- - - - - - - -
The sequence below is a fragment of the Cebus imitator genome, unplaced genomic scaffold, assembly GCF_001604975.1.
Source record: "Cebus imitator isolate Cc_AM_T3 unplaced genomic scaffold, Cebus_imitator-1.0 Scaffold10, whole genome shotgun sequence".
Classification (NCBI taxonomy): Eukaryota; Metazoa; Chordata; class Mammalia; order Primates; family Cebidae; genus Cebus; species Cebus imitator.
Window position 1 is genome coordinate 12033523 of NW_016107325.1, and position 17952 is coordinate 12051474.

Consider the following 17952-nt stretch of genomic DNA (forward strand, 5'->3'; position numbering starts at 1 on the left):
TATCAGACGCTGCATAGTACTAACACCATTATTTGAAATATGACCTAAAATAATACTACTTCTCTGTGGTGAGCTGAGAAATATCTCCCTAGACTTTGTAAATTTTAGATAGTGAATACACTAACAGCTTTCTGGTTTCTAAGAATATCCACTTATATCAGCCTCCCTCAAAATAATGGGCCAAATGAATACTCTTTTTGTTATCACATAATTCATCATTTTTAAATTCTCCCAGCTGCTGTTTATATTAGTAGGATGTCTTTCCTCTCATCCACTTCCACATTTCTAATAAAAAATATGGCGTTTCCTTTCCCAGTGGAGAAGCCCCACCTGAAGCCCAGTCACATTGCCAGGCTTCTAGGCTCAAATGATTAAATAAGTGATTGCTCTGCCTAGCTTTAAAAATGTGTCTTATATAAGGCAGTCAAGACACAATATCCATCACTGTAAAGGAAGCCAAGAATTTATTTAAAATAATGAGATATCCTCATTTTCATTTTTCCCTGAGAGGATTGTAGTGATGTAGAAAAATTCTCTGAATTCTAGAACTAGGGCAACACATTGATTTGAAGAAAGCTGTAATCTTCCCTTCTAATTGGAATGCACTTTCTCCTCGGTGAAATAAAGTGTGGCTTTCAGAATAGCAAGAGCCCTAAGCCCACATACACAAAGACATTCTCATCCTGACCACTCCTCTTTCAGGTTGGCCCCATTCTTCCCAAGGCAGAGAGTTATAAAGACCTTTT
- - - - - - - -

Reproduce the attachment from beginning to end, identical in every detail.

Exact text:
The sequence below is a fragment of the Cebus imitator genome, unplaced genomic scaffold, assembly GCF_001604975.1.
Source record: "Cebus imitator isolate Cc_AM_T3 unplaced genomic scaffold, Cebus_imitator-1.0 Scaffold10, whole genome shotgun sequence".
Classification (NCBI taxonomy): Eukaryota; Metazoa; Chordata; class Mammalia; order Primates; family Cebidae; genus Cebus; species Cebus imitator.
Window position 1 is genome coordinate 12033523 of NW_016107325.1, and position 17952 is coordinate 12051474.

Consider the following 17952-nt stretch of genomic DNA (forward strand, 5'->3'; position numbering starts at 1 on the left):
TATCAGACGCTGCATAGTACTAACACCATTATTTGAAATATGACCTAAAATAATACTACTTCTCTGTGGTGAGCTGAGAAATATCTCCCTAGACTTTGTAAATTTTAGATAGTGAATACACTAACAGCTTTCTGGTTTCTAAGAATATCCACTTATATCAGCCTCCCTCAAAATAATGGGCCAAATGAATACTCTTTTTGTTATCACATAATTCATCATTTTTAAATTCTCCCAGCTGCTGTTTATATTAGTAGGATGTCTTTCCTCTCATCCACTTCCACATTTCTAATAAAAAATATGGCGTTTCCTTTCCCAGTGGAGAAGCCCCACCTGAAGCCCAGTCACATTGCCAGGCTTCTAGGCTCAAATGATTAAATAAGTGATTGCTCTGCCTAGCTTTAAAAATGTGTCTTATATAAGGCAGTCAAGACACAATATCCATCACTGTAAAGGAAGCCAAGAATTTATTTAAAATAATGAGATATCCTCATTTTCATTTTTCCCTGAGAGGATTGTAGTGATGTAGAAAAATTCTCTGAATTCTAGAACTAGGGCAACACATTGATTTGAAGAAAGCTGTAATCTTCCCTTCTAATTGGAATGCACTTTCTCCTCGGTGAAATAAAGTGTGGCTTTCAGAATAGCAAGAGCCCTAAGCCCACATACACAAAGACATTCTCATCCTGACCACTCCTCTTTCAGGTTGGCCCCATTCTTCCCAAGGCAGAGAGTTATAAAGACCTTTT